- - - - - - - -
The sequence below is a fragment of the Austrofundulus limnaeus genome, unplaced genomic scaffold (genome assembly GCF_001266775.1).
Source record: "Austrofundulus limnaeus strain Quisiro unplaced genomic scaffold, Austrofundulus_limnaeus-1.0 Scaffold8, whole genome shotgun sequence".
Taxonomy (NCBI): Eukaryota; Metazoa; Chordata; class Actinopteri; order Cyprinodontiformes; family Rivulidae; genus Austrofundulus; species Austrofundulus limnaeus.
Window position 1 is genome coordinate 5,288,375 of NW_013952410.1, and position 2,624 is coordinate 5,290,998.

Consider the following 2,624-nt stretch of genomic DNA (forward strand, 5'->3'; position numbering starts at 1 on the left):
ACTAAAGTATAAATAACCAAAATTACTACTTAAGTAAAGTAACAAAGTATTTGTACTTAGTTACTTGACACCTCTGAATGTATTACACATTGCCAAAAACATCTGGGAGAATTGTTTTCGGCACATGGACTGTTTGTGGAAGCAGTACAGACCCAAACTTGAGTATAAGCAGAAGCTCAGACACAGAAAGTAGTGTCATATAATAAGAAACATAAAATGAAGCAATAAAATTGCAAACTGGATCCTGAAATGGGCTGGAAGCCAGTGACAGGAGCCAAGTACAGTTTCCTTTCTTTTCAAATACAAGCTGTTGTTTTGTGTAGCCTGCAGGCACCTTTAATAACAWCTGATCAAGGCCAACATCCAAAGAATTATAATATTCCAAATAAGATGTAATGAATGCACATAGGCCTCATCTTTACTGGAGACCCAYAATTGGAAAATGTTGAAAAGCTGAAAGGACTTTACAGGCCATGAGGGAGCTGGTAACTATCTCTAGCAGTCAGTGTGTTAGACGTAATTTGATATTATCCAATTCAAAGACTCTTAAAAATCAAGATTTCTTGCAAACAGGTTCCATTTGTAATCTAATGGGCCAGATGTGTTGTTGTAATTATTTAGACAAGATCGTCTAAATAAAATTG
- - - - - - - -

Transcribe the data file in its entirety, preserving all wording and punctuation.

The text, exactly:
The sequence below is a fragment of the Austrofundulus limnaeus genome, unplaced genomic scaffold (genome assembly GCF_001266775.1).
Source record: "Austrofundulus limnaeus strain Quisiro unplaced genomic scaffold, Austrofundulus_limnaeus-1.0 Scaffold8, whole genome shotgun sequence".
Taxonomy (NCBI): Eukaryota; Metazoa; Chordata; class Actinopteri; order Cyprinodontiformes; family Rivulidae; genus Austrofundulus; species Austrofundulus limnaeus.
Window position 1 is genome coordinate 5,288,375 of NW_013952410.1, and position 2,624 is coordinate 5,290,998.

Consider the following 2,624-nt stretch of genomic DNA (forward strand, 5'->3'; position numbering starts at 1 on the left):
ACTAAAGTATAAATAACCAAAATTACTACTTAAGTAAAGTAACAAAGTATTTGTACTTAGTTACTTGACACCTCTGAATGTATTACACATTGCCAAAAACATCTGGGAGAATTGTTTTCGGCACATGGACTGTTTGTGGAAGCAGTACAGACCCAAACTTGAGTATAAGCAGAAGCTCAGACACAGAAAGTAGTGTCATATAATAAGAAACATAAAATGAAGCAATAAAATTGCAAACTGGATCCTGAAATGGGCTGGAAGCCAGTGACAGGAGCCAAGTACAGTTTCCTTTCTTTTCAAATACAAGCTGTTGTTTTGTGTAGCCTGCAGGCACCTTTAATAACAWCTGATCAAGGCCAACATCCAAAGAATTATAATATTCCAAATAAGATGTAATGAATGCACATAGGCCTCATCTTTACTGGAGACCCAYAATTGGAAAATGTTGAAAAGCTGAAAGGACTTTACAGGCCATGAGGGAGCTGGTAACTATCTCTAGCAGTCAGTGTGTTAGACGTAATTTGATATTATCCAATTCAAAGACTCTTAAAAATCAAGATTTCTTGCAAACAGGTTCCATTTGTAATCTAATGGGCCAGATGTGTTGTTGTAATTATTTAGACAAGATCGTCTAAATAAAATTG